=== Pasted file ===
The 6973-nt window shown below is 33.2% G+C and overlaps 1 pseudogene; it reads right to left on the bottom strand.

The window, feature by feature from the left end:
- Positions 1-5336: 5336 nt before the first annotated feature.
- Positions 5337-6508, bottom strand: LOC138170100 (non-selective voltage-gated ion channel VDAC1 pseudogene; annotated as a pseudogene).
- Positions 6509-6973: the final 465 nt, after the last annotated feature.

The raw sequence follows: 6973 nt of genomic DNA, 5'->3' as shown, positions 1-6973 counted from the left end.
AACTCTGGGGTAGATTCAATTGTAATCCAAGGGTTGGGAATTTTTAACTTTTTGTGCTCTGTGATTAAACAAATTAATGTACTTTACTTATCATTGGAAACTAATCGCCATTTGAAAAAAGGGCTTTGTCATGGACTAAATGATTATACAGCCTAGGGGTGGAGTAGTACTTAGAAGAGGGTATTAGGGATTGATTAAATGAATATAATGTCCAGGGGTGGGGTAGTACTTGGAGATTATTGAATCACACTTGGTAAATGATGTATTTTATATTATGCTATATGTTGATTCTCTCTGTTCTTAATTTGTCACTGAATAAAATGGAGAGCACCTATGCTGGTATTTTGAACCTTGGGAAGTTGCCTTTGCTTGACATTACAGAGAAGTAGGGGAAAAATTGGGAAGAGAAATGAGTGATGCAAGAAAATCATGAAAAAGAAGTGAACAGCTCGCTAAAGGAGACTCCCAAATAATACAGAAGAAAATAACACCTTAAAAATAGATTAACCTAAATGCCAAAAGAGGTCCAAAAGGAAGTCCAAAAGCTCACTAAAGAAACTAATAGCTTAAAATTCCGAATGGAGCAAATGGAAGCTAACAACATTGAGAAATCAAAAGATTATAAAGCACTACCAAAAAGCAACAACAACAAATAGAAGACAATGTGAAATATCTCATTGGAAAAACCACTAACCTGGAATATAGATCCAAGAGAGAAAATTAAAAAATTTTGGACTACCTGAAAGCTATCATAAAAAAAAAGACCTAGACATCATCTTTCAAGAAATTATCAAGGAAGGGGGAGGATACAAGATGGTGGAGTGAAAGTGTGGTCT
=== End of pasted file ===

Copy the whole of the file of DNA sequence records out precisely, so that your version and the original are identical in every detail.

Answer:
The 6973-nt window shown below is 33.2% G+C and overlaps 1 pseudogene; it reads right to left on the bottom strand.

The window, feature by feature from the left end:
- Positions 1-5336: 5336 nt before the first annotated feature.
- Positions 5337-6508, bottom strand: LOC138170100 (non-selective voltage-gated ion channel VDAC1 pseudogene; annotated as a pseudogene).
- Positions 6509-6973: the final 465 nt, after the last annotated feature.

The raw sequence follows: 6973 nt of genomic DNA, 5'->3' as shown, positions 1-6973 counted from the left end.
AACTCTGGGGTAGATTCAATTGTAATCCAAGGGTTGGGAATTTTTAACTTTTTGTGCTCTGTGATTAAACAAATTAATGTACTTTACTTATCATTGGAAACTAATCGCCATTTGAAAAAAGGGCTTTGTCATGGACTAAATGATTATACAGCCTAGGGGTGGAGTAGTACTTAGAAGAGGGTATTAGGGATTGATTAAATGAATATAATGTCCAGGGGTGGGGTAGTACTTGGAGATTATTGAATCACACTTGGTAAATGATGTATTTTATATTATGCTATATGTTGATTCTCTCTGTTCTTAATTTGTCACTGAATAAAATGGAGAGCACCTATGCTGGTATTTTGAACCTTGGGAAGTTGCCTTTGCTTGACATTACAGAGAAGTAGGGGAAAAATTGGGAAGAGAAATGAGTGATGCAAGAAAATCATGAAAAAGAAGTGAACAGCTCGCTAAAGGAGACTCCCAAATAATACAGAAGAAAATAACACCTTAAAAATAGATTAACCTAAATGCCAAAAGAGGTCCAAAAGGAAGTCCAAAAGCTCACTAAAGAAACTAATAGCTTAAAATTCCGAATGGAGCAAATGGAAGCTAACAACATTGAGAAATCAAAAGATTATAAAGCACTACCAAAAAGCAACAACAACAAATAGAAGACAATGTGAAATATCTCATTGGAAAAACCACTAACCTGGAATATAGATCCAAGAGAGAAAATTAAAAAATTTTGGACTACCTGAAAGCTATCATAAAAAAAAAGACCTAGACATCATCTTTCAAGAAATTATCAAGGAAGGGGGAGGATACAAGATGGTGGAGTGAAAGTGTGGTCT